Geoffrey Nunberg Misunderstands Monopoly

"Speak no evil, see no evil, hear no evil" (Flickr Creative Commons)

"Speak no evil, see no evil, hear no evil" (Flickr Creative Commons)

The Chronicle of Higher Education has published another unhelpful piece about Google.  Geoffrey Nunberg’s “Google’s Book Search: A Disaster for Scholars” is not about a billion dollar corporation seeking monopolistic control over books while claiming exoterically that it will not “do evil.”  You can find this as the first item of “Investor Relations,” and the page title ought to be a clue to Mr. Nunberg and others about what is, and will be, happening.  The problem is that Mr. Nunberg does not give a damn.  He is not concerned with the economic issues.  Any monopoly controlling books will do for him: “Of course, 50 or 100 years from now control of the collection may pass from Google to somebody else—Elsevier, Unesco, Wal-Mart,” he writes.  Mr. Nunberg wants us to worry instead about accurate metadata.  How is this different from serving as a consultant for monitoring the proper temperature of the pitchforks in hell, while missing the point that you are a consultant in hell?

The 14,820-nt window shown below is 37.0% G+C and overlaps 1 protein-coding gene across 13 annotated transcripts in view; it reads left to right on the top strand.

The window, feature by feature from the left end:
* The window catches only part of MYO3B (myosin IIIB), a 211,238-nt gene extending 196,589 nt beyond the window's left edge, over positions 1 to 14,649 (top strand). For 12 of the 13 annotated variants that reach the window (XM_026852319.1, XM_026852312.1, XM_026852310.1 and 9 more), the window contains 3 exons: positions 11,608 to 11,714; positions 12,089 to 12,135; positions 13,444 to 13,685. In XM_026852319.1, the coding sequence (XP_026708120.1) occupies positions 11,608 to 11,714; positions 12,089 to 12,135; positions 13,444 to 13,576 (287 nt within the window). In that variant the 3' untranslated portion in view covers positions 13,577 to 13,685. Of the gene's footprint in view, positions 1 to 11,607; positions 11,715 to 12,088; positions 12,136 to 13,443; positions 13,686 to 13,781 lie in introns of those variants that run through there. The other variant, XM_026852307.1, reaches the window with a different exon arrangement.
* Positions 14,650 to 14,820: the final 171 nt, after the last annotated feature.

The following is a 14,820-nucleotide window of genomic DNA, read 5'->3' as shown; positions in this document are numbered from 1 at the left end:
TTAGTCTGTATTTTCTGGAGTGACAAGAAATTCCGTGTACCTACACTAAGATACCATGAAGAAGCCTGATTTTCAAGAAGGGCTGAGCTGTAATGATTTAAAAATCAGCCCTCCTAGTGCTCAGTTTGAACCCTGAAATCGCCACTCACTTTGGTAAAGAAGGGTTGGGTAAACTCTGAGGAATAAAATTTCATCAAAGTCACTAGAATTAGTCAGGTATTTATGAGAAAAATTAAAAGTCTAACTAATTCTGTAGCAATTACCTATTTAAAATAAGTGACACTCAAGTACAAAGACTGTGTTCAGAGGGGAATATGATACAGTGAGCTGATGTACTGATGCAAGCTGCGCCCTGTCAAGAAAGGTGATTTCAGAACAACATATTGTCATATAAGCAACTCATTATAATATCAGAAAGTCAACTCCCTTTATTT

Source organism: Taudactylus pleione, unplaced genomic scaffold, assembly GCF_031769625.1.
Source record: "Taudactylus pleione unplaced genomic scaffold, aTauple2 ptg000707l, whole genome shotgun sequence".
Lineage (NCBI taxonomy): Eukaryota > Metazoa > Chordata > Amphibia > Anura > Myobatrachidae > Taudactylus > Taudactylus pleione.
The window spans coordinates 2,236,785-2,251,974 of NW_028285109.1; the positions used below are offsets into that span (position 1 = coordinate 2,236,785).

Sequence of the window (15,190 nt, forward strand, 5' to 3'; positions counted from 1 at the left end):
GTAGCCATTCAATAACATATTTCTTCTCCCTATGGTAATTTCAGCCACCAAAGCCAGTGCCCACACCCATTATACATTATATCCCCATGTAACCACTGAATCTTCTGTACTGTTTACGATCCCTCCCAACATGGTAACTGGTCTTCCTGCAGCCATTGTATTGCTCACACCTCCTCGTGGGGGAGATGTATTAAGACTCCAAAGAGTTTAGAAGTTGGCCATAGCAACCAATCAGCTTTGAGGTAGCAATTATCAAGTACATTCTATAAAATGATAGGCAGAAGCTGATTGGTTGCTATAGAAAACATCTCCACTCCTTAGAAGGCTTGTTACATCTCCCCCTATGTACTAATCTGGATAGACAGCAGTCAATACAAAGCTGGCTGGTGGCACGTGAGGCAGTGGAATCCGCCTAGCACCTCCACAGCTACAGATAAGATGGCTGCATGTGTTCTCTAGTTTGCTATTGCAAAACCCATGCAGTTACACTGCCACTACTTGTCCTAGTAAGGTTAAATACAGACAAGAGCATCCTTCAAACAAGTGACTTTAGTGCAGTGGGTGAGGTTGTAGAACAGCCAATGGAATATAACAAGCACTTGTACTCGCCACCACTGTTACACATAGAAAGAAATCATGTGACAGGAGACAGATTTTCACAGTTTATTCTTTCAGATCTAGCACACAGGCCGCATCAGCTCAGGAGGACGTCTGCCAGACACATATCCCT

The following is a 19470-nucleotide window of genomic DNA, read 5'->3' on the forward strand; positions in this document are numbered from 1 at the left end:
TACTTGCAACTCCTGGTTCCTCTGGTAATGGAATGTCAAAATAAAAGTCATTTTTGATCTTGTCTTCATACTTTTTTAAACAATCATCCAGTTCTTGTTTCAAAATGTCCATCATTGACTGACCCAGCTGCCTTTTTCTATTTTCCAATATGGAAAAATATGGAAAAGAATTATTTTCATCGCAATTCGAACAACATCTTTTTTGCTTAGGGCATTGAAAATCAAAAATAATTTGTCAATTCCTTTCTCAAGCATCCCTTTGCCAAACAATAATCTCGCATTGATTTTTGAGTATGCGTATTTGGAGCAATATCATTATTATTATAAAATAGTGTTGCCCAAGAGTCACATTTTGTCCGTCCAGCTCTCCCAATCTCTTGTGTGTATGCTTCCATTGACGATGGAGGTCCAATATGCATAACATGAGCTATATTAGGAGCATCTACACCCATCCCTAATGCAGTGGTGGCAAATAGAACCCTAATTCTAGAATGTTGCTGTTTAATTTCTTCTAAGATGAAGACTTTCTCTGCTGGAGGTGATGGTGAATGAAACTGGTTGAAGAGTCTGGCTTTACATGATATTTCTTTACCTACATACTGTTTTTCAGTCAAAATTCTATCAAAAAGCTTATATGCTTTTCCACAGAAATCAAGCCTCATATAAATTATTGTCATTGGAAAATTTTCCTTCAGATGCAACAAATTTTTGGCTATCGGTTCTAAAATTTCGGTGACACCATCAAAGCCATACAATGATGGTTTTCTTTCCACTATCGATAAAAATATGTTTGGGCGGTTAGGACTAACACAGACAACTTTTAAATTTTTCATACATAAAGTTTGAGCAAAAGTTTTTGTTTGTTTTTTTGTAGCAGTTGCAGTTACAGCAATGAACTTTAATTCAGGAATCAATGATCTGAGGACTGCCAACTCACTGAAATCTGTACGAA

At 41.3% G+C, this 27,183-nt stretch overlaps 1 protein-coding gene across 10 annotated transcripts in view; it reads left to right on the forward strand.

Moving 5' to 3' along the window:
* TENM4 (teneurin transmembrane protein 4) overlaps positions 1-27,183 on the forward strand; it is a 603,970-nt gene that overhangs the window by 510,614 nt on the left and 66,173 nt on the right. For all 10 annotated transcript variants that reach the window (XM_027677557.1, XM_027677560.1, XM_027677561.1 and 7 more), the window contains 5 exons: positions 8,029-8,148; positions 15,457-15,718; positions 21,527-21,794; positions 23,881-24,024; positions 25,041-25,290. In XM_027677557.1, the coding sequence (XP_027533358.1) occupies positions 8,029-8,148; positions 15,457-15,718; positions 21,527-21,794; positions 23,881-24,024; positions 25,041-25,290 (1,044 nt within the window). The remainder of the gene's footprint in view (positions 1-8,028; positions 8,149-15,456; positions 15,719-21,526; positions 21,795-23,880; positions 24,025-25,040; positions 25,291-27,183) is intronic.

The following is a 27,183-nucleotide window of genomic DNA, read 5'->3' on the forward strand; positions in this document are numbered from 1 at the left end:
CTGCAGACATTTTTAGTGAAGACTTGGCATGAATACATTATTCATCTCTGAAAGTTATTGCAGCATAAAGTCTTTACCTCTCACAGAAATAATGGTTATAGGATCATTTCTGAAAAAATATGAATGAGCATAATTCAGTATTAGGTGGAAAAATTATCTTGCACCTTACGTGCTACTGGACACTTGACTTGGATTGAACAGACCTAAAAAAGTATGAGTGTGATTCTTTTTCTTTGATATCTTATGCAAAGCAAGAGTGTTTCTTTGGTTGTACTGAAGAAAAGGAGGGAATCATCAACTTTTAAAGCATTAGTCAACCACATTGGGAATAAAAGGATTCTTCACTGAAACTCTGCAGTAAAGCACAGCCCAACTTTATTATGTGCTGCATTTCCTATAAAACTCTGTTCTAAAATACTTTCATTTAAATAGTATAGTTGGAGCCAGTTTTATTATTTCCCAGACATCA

Remember the Google that cooperates in censorship?  Remember the Google that participates in U.S. government surveillance?  Apparently, those matters are not “disasters” for scholars in the way that inaccurate metadata are.

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